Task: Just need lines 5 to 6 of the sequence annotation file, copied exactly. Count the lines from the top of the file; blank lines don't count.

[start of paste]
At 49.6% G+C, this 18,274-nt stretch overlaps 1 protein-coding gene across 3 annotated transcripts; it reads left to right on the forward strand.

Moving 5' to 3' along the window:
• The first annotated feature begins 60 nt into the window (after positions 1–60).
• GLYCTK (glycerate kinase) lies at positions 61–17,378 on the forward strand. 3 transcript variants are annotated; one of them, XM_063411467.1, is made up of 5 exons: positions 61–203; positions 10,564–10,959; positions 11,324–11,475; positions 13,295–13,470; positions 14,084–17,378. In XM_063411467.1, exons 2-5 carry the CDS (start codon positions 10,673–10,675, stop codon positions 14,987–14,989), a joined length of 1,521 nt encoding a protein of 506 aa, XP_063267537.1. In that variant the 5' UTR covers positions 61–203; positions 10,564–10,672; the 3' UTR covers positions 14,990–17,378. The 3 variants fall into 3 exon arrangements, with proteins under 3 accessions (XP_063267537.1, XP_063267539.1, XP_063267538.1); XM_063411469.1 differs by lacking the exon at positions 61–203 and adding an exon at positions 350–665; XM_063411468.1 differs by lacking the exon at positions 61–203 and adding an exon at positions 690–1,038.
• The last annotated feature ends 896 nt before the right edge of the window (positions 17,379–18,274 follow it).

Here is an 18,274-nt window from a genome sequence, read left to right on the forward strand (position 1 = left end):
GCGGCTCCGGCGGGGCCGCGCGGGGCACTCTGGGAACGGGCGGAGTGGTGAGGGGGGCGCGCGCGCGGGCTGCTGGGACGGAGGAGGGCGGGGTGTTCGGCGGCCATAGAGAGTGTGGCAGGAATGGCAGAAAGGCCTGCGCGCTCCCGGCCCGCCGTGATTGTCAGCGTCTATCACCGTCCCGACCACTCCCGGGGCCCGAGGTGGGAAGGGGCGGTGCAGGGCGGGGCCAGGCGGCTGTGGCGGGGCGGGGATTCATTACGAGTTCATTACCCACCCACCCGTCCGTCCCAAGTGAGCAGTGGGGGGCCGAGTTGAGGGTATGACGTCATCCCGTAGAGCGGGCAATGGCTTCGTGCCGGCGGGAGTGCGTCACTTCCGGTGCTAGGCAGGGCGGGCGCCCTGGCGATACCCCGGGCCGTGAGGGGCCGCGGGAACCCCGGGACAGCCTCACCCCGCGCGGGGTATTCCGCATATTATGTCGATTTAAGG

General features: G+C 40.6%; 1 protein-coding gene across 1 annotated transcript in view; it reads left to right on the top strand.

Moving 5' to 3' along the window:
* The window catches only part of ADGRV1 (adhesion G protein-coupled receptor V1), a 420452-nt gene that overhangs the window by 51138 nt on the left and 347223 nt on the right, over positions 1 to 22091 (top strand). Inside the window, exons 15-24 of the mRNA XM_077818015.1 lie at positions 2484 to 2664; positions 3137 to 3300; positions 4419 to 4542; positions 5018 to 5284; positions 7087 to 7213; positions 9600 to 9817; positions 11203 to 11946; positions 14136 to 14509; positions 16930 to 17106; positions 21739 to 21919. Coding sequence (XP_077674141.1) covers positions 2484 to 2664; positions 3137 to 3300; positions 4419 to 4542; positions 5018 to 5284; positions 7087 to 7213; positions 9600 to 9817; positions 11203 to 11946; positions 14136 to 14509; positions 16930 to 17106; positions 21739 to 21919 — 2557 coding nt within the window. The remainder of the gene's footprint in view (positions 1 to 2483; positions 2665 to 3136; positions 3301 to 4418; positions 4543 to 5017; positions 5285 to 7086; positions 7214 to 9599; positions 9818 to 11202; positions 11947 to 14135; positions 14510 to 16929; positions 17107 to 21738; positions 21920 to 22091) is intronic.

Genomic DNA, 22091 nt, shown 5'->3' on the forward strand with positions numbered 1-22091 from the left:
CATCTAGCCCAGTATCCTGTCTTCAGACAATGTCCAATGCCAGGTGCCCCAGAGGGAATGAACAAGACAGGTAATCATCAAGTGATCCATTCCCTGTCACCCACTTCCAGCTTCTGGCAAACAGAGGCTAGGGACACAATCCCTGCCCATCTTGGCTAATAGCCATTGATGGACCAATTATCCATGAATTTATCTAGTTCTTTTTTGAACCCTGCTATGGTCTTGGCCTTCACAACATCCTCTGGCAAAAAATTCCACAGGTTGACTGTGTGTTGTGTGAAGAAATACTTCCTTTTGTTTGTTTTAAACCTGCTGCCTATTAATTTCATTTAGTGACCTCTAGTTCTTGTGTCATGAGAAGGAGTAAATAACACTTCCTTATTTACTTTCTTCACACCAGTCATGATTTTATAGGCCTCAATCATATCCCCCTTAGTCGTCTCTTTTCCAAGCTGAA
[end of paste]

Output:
• The last annotated feature ends 896 nt before the right edge of the window (positions 17,379–18,274 follow it).

Here is an 18,274-nt window from a genome sequence, read left to right on the forward strand (position 1 = left end):